Though Council Bluffs was once known as “the city of depots,” there is just one left in recognizable condition — the Chicago, Rock Island and Pacific Depot, which turns 120 years old this month.
The building wasn’t the first to serve as the city’s Rock Island passenger station. A new depot became necessary following the dramatic and quite sudden departure of the old one following a Sept. 26, 1881, explosion that substituted a 12-foot deep crater for the one-time rail station. A box car loaded with dynamite sitting a short distance from the depot was likely ignited by a small fire started from sparks of a passing steam engine resulting in what was perhaps the biggest explosion in the city’s history. The resulting blast shattered windows downtown more than a mile away, and the depot was a total loss, as well as 50 rail cars and several nearby houses.
Amazingly, there were no immediate fatalities, though a 20-year-old man suffered a serious head injury from a flying piece of a train wheel. The explosion occurred just as a crowd was leaving a memorial service for President James A. Garfield in Bayliss Park, causing many to head south toward blast, expecting to see that the city gas works had blown up.
Following loss of the depot, the Rock Island used a small frame building on South Main Street as their passenger station. As time went on, city leaders began to become concerned that such a prominent entry point to the Council Bluffs appeared so lackluster. The Rock Island was given 60 days to “repair, repaint, and renovate the building,” and “construct suitable wash rooms and water closets for men and women” as well as ensuring that passengers were provided adequate heating and lighting.
The railroad opted to construct an entirely new building instead on the site of the original station. The Romanesque Revival style building was constructed in the Rock Island’s standard design for their medium size depots, making it almost identical to its depot in Iowa City and similar to those in Wilton, Anita, and Atlantic.
As men were not considered proper company for females at that time owing to their propensity toward vulgar language and use of spittoons, the new facility included two separate waiting rooms. Upon the depot’s opening in August 1899, The Daily Nonpareil described the new building’s offices and men’s and women’s waiting rooms as “elaborately finished in marble tiling, the mottled enamel wall work giving the rooms a very rich appearance.” The new building featured steam heating, electric lighting, and toilet facilities “finished in white enamel and brass.”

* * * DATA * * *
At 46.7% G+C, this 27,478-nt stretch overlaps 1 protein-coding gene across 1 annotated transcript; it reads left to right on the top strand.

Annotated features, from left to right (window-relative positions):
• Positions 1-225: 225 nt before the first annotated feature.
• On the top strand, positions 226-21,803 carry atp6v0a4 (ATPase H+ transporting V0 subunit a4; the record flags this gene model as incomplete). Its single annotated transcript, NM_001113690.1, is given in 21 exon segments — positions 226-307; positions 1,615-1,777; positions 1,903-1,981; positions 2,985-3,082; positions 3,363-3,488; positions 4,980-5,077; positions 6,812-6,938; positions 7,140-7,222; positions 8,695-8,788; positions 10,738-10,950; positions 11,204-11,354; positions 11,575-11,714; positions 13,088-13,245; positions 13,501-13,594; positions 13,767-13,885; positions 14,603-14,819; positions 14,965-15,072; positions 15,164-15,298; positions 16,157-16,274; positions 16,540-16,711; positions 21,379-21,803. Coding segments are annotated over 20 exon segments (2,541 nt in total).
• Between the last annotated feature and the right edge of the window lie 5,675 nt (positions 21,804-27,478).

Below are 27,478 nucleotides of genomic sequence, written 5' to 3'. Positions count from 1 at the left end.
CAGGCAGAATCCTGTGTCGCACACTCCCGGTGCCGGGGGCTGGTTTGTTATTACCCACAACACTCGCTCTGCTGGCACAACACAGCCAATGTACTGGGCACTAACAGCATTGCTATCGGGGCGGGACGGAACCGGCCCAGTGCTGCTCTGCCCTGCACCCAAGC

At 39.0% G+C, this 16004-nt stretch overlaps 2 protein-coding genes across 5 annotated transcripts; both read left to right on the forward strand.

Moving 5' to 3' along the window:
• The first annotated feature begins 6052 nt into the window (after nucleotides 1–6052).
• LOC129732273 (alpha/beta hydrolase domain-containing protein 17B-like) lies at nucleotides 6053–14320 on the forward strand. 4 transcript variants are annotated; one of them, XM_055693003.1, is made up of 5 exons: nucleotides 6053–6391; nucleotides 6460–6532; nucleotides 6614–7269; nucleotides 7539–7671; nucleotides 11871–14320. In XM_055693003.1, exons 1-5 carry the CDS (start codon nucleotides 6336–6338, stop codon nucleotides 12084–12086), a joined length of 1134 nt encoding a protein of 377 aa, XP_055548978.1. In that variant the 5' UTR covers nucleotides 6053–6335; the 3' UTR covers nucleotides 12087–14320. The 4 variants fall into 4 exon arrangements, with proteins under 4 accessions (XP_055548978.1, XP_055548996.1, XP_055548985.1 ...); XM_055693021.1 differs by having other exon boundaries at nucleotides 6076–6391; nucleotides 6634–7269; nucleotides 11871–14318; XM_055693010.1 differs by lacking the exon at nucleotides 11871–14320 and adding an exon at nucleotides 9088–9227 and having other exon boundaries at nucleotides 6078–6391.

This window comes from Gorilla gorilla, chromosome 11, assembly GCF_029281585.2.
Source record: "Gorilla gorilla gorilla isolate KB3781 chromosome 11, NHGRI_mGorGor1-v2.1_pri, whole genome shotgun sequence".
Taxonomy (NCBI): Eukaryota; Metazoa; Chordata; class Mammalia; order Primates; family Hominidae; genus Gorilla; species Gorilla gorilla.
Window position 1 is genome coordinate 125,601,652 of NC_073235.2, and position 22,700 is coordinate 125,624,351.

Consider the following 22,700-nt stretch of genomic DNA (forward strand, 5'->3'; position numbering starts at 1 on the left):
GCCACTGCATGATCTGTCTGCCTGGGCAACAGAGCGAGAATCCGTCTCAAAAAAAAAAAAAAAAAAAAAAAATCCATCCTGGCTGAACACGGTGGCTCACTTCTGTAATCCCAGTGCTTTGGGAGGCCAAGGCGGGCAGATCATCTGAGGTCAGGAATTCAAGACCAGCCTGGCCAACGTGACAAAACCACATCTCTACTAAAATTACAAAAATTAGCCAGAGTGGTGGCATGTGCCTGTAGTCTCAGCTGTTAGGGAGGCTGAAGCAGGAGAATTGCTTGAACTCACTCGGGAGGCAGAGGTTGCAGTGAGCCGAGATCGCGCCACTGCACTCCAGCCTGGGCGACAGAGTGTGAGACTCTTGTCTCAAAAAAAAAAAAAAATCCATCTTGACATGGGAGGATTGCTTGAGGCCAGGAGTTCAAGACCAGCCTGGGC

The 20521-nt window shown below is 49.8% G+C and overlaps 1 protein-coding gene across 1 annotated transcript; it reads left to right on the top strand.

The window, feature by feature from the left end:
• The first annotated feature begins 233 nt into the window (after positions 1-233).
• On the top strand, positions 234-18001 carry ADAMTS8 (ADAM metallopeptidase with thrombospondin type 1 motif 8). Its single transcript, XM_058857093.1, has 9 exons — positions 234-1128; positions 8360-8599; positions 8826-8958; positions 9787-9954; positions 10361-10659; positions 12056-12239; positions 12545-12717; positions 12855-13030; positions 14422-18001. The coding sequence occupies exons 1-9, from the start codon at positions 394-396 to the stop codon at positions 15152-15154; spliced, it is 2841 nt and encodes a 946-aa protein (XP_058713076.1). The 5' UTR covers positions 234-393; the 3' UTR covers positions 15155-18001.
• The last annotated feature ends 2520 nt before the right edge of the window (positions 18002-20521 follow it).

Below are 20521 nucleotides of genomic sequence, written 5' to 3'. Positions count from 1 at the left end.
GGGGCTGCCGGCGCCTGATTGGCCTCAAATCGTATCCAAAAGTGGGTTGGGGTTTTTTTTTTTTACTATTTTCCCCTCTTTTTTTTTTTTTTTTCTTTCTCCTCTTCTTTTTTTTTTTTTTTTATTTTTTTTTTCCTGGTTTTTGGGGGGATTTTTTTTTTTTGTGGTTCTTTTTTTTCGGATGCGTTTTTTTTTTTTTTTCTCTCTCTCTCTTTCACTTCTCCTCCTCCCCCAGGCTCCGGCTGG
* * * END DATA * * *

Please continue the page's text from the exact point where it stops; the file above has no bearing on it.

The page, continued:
The building has remained relatively unchanged for 120 years, the most major alteration coming in 1954 when the breezeway between the passenger station and the adjacent freight house was closed in.
From the late 1930s, the depot served the Chicago, Milwaukee, Saint Paul and Pacific Railroad in addition to the Rock Island line. Passenger service at the depot came to a close in May 1970. After that the women’s waiting room was converted to offices for the railroad and the men’s waiting room was used for freight storage. The Rock Island ended operations altogether in March 1980 and the building sat vacant for five years.
Its future was anything but secure; the Rock Island Railroad had declared bankruptcy and their board of trustees indicated their property at South Main Street and 16th Avenue was up for sale. Recognizing the historic value of the property, public interest grew to save it. Dick Downing, then-Council Bluffs Parks director, reported to the Historical Society the city had offered $35,000 for the depot and the railroad had accepted the offer, but help would be needed with restoration. Historical Society member Steve Jensen was named chairman of the project in February 1984, and drafted a lease with the city.
There was a lot of work to be done. Society volunteers met Saturdays to remove tile, scrape paint, remove wooden paneling, clean, and other endless chores. A $20,000 grant from the State of Iowa secured by State Rep. Emil Pavich went toward plumbing, sewer work and window repair. The Society purchased property adjoining the depot in 1987 to provide space for future rail car displays.
A $20,000 gift from Iowa West Foundation helped secure a new tile roof in 1989 and the depot also got a new name: The RailsWest History Center. Early 1998 brought news the four pieces of rolling stock that had been on display in Dodge Park would be brought to the museum grounds. In a well-planned operation orchestrated by the Union Pacific that involved completely closing a section of Interstate highways 29 and 80 the Burlington Club Car, a caboose, CB&Q engine No. 915, and UP locomotive No. 814 were moved to the depot grounds to join other cars already on display. The building was added to the National Register of Historic Places in 1995.
Today, the RailsWest Museum offers visitors a chance to explore information and displays about the eight major railroads that served Council Bluffs as well as climb aboard engines, cabooses, and rail cars. The museum is operated by the Historical and Preservation Society of Pottawattamie County and is open Fridays and Saturdays from 11 a.m. to 4 p.m. and Sundays 1 to 4 p.m.
— The Historical and Preservation Society can be reached at information@TheHistoricalSociety.org.